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Excerpt from Find Me Unafraid by Kennedy Odede, Jessica Posner, plus links to reviews, author biography & more

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Find Me Unafraid

Love, Loss, and Hope in an African Slum

by Kennedy Odede, Jessica Posner

Find Me Unafraid by Kennedy Odede, Jessica Posner X
Find Me Unafraid by Kennedy Odede, Jessica Posner
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  • First Published:
    Oct 2015, 352 pages
    Paperback:
    Jul 2016, 272 pages

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Book Reviewed by:
Rory L. Aronsky
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About this Book

Print Excerpt

Prologue
Kennedy

December 2007

The wall of discarded milk cartons is the only barrier between me and the gunfire outside. On a normal night, the noises of Kibera drift easily through these walls: reggae music, women selling vegetables by candlelight, drunken men shouting insults, dogs barking, a couple making love in their nearby shack. But now Kibera is frozen. The entire slum is holding its breath, praying for this rain of bullets to pass, like any other storm.

I'm shivering under the bed. It's so dark and breathing is difficult. I can feel spiders crawling over my back and rats poking my toes, but I stay still, afraid that any movement will draw the uniformed men. I hear a high-pitched scream, like that of a young girl. The uniformed men are spraying bullets, and they hit anyone or anything unlucky enough to cross their path. I close my eyes and pray that the girl will survive. They didn't come to Kibera for her. They came for me.

I haven't eaten since yesterday when the raids began; I'm starving for both water and food. In my pocket I have two dollars, which could ordinarily sustain me for at least a week. But even if I came out of hiding, there would be nowhere to get food. All the shops in the neighborhood have been closed or looted. The road going into Kibera has been shut by the mobs and men in uniforms—paramilitary police. Nothing and nobody comes in and out without a struggle. They are sealing us in to die.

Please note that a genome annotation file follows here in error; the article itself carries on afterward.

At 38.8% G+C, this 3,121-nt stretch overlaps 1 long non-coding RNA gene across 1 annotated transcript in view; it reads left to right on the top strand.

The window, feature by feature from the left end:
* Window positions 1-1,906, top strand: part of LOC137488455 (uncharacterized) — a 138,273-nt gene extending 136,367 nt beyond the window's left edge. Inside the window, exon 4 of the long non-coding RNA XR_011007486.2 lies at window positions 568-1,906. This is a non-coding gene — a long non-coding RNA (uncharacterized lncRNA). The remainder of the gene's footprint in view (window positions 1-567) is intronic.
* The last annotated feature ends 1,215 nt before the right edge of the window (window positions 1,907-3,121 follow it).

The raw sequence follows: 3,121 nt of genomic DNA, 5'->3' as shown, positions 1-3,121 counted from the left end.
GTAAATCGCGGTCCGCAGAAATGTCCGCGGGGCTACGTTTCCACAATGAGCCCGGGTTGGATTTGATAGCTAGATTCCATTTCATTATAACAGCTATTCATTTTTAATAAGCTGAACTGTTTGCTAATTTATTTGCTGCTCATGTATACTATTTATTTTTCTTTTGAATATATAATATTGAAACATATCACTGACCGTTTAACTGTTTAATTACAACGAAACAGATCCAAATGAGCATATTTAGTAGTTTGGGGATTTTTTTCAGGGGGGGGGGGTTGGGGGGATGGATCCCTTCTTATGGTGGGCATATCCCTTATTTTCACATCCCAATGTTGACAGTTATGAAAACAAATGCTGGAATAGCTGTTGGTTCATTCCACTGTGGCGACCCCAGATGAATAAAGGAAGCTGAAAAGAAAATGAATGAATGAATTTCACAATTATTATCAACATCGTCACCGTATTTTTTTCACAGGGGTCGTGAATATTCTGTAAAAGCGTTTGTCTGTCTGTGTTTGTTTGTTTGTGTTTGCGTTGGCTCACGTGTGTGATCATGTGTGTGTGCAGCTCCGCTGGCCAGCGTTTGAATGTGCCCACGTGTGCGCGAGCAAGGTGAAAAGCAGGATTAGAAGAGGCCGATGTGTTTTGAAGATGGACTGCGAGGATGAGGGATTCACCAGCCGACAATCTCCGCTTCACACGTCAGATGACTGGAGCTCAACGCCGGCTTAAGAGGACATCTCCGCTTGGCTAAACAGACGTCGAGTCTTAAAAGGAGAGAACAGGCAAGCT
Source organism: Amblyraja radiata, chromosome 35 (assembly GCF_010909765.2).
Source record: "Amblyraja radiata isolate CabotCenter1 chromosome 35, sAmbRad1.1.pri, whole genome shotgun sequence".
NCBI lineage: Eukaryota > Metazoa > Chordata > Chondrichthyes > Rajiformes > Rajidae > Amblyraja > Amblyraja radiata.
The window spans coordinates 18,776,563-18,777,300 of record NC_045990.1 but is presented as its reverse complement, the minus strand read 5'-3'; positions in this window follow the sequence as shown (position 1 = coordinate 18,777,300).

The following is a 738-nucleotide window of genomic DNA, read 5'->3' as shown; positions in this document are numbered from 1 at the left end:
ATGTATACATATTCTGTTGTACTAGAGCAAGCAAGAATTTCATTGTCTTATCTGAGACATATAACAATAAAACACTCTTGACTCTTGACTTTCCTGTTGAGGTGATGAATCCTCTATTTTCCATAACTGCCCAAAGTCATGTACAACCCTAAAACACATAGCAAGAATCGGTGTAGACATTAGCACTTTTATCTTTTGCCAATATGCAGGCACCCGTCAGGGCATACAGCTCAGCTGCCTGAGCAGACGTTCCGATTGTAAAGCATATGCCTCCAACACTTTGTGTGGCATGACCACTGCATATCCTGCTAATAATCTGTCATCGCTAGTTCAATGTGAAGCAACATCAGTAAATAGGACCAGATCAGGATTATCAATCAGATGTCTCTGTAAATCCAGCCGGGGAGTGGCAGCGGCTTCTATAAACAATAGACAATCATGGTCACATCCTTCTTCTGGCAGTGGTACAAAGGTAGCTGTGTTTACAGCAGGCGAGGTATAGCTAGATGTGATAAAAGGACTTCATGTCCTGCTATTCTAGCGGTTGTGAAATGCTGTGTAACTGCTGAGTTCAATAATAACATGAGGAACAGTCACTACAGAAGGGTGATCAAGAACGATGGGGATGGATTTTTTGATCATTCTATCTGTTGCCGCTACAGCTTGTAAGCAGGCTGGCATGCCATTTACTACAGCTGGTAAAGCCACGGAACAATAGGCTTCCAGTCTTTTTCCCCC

I hear gunfire, round after round in quick succession. The quiet afterward is almost as startling as the noise. I jump, and my head hits the underside of the bed hanging so low and close to the ground. My dog, Cheetah, barks outside the door. Please be quiet, I pray. Don't call them here. I lie frozen, anticipating the footsteps, but there is only blissful silence. Thirty minutes pass, and I do not hear any shots. Slowly I drag my body out from underneath the bed. My legs are stiff, and I dance back and forth to rid myself of the pins and needles. I gingerly open my front door, pat Cheetah on his head, and say firmly, quietly, "Stay." He isn't trained, just another nearly feral street dog, but I know he senses my urgency.

I knock on the rusting sheet metal door of my neighbor, Mama Akinyi. No one answers.

"Please, Mama Akinyi, it's me, Ken," I whisper.

Slowly, she comes to open the door and hastily sneaks me in. Her young face is gaunt. She is holding her little five-year-old girl, Akinyi. The same terror I feel is visible on Akinyi's face. I'm hungry and weak, and by good luck Mama Akinyi notices my dry lips. She offers me some of the porridge that she has saved for her daughter. I ask for only a sip, just enough.

We tune the radio to a local station, keeping the volume hushed. She has not seen her husband for the last two days. Many people have been shot in Kibera.

"The bullets are close," I say.

Mama Akinyi looks at me through a veil of tears. Her husband might be among the dead. While we listen to the radio we hear some men murmuring outside—with tin and cardboard walls, sounds easily trickle in and out. I perk my ears and hear from the murmurs that it's not just twenty or thirty people dead, but more than they can count. I don't need to listen any further. I thank Mama Akinyi and quickly go back to my house before endangering her family.

Several hours later there is still quiet, which now seems more eerie than the noise. Then someone is knocking, quietly but urgently at the door.

"Ken, Ken, are you there? Wake up! It's me, Chris."

Chris is just a few years younger than I am; I have known him his whole life. I open the door and see that he's frantic with terror. He is out of breath, panting, and I know what he will say before the words come out of his mouth.

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Excerpt from Find Me Unafraid by Kennedy Odede and Jessica Posner. Copyright © 2015 by Kennedy Odede and Jessica Posner. A Harper book, an imprint of HarperCollins Publishers.

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